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2013 Hyundai Elantra GT review

From Europe (and Korea) with love

About.com Rating 3 Star Rating
User Rating 4 Star Rating (5 Reviews)


2013 Hyundai Elantra GT front-left view

2013 Hyundai Elantra GT

Photo © Aaron Gold
2013 Hyundai Elantra GT interior

Elantra hatchback's interior is different from the sedan and the coupe

Photo © Aaron Gold
2013 Hyundai Elantra GT trunk

23 cubic feet of cargo space puts the Elantra GT near the top of its class

Photo © Aaron Gold

What do the Guide Rating stars mean?

I like Hyundais, I like hatchbacks, and I like European cars, and the all-new 2013 Hyundai Elantra GT is all three wrapped up in one. My review of the Elantra GT was going swimmingly well until I quite literally hit a bump in the road. Where does the Hyundai Elantra GT get it right -- and where does it go wrong? Read on.

Larger photos: Front - rear - interior - all photos

First Glance: Korea's vision for Europe

Meet the all-new Elantra GT, known to our friends across the Atlantic as the Hyundai i30. I don't usually talk much about what automakers are doing in Europe because, really, what does it matter? We're here, they're there, and if we could buy the same cars they have in Europe, we'd probably go for cool stuff like the Volkswagen Scirocco or the Citroën C5 Tourer. In the case of the Elantra GT, though, it matters a little bit, because this is a car that South Korean automaker Hyundai designed for Europe. Here in the States, hatchback lovers are in the minority -- car enthusiasts and young people are the big takers -- so Hyundai is porting the i30 to the New World with minimal changes, primarily a bigger engine and a retuned suspension.

That explains a lot about the Elantra GT, primarily the size and styling. While the Elantra GT shares the same platform as the Elantra sedan and Elantra Coupe, it's shorter both in wheelbase and overall length (2" and 9" respectively), taller, and slightly wider. And the styling is a big departure -- not that the other Elantras are dull-looking cars, but the Elantra GT has a much bolder front fender line and a unique grille with a nice bendy theme to it, while out back (link goes to photo) the Elantra's trademark tail-up body crease takes a dive for the pavement to follow the contours of the rear fender. It's an exceptionally good-looking little car, especially in white -- the blue car in the photos seems more understated -- and if you look at what European automakers like Renault and Peugeot are doing with their hatchbacks, you'll see where Hyundai found its influence.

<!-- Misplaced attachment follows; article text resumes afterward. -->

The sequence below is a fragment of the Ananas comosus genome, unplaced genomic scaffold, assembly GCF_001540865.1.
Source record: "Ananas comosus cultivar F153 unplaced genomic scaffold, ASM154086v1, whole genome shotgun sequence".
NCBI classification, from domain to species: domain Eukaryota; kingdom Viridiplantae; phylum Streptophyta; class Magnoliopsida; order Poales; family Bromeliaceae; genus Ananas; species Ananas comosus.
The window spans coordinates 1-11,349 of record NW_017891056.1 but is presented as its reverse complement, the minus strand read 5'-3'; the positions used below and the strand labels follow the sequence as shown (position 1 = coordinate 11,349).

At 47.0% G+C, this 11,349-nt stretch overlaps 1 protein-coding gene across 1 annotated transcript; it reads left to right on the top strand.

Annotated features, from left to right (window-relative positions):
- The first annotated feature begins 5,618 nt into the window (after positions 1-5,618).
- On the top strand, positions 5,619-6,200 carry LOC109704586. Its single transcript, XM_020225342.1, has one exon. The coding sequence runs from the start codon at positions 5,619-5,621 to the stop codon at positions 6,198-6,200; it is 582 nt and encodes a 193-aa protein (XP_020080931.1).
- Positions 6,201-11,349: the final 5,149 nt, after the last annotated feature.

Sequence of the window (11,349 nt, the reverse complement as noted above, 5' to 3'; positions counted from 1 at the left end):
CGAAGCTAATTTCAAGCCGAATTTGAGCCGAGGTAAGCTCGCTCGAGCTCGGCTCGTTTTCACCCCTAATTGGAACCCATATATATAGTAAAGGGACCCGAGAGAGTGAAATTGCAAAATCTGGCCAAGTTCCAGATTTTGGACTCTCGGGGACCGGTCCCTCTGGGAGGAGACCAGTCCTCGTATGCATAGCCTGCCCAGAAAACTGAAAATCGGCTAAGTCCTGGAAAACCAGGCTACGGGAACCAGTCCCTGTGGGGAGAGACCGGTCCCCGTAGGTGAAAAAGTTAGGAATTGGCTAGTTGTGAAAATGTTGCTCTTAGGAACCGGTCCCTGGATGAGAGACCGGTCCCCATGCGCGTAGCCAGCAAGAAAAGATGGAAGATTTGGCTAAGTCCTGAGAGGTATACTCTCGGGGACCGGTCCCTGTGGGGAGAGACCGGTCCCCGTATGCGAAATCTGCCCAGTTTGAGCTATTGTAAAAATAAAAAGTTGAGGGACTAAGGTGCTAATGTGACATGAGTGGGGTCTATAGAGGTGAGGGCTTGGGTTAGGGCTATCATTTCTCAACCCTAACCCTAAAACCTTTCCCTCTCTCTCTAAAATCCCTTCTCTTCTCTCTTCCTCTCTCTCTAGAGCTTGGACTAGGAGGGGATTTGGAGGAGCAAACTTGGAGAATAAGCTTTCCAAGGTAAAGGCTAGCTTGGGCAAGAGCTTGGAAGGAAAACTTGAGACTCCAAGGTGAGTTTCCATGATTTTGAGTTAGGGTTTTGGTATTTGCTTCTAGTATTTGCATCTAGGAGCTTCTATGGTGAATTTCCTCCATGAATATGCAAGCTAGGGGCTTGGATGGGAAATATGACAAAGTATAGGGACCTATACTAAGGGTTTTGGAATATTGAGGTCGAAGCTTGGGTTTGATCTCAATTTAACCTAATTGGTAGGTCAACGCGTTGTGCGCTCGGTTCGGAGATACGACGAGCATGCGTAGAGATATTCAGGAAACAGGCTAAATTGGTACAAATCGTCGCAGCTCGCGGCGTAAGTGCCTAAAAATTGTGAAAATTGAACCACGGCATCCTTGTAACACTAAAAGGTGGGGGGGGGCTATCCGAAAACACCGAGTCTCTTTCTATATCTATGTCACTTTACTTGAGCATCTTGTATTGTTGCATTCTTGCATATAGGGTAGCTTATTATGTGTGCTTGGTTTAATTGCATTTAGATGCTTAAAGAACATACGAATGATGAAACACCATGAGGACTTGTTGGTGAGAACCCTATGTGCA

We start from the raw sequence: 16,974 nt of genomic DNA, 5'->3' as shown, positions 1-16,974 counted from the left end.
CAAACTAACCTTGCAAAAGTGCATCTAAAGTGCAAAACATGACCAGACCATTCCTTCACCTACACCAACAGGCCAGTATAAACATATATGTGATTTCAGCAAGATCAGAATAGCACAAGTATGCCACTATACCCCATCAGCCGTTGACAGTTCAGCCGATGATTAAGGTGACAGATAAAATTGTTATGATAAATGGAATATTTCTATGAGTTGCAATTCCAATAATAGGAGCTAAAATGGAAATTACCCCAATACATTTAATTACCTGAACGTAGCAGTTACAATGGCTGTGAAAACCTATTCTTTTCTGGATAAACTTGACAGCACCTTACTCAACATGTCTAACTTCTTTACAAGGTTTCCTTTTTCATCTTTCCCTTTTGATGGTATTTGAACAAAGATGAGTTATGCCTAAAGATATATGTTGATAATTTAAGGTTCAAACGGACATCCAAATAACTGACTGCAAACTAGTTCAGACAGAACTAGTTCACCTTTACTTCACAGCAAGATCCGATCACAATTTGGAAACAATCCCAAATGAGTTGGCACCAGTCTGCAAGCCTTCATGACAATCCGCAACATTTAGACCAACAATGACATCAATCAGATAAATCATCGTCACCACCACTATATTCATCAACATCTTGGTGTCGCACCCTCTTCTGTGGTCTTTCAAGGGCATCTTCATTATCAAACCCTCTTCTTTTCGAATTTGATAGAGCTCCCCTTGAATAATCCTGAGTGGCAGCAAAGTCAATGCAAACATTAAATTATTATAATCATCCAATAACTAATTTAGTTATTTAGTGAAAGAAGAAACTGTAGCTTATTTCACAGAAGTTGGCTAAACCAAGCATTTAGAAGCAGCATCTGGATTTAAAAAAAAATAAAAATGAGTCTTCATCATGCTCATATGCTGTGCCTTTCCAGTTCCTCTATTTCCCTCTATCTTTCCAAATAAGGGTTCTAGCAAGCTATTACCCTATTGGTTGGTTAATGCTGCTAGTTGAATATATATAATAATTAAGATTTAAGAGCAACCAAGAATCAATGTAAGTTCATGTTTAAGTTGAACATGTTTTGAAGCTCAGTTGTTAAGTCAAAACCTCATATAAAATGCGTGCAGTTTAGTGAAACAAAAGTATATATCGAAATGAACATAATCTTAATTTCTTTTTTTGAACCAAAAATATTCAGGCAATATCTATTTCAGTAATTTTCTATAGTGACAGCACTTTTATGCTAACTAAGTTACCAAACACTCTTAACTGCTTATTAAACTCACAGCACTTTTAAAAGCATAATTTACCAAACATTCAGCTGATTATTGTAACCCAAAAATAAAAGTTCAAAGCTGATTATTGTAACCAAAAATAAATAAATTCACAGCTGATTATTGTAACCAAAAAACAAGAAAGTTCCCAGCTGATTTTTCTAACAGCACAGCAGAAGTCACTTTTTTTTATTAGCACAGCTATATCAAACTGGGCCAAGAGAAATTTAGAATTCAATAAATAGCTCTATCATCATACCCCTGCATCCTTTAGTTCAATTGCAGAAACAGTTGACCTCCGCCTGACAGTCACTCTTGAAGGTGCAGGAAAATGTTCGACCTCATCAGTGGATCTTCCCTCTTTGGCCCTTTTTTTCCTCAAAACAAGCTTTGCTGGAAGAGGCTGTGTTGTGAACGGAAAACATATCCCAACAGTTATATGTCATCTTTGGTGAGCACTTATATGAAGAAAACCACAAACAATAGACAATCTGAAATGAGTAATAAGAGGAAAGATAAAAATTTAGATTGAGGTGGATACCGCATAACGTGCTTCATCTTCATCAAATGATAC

In the Driver's Seat: Where it all goes right

Larger interior photo

Inside, the Elantra GT gets a dashboard that is distinct from other Elantras. The bits and bobs are in the same places, but the details are different; the GT has a big open center stack with a lot more storage space and unique climate controls. As with the other Elantras, the style, control placement, and material quality are all top notch, and I liked having an easy place to drop my cell phone and camera while I drove. Under the fascia you'll find seven airbags; along with the usual six (2x front, 2x front-seat-mounted side, 2x two-row side curtain) there's an airbag for the driver's knees. The GT is the only Elantra to get a knee 'bag, and the Hyundai staff seemed to (reluctantly) hint that the extra airbag was necessary to get good crash-test scores. Uh-oh.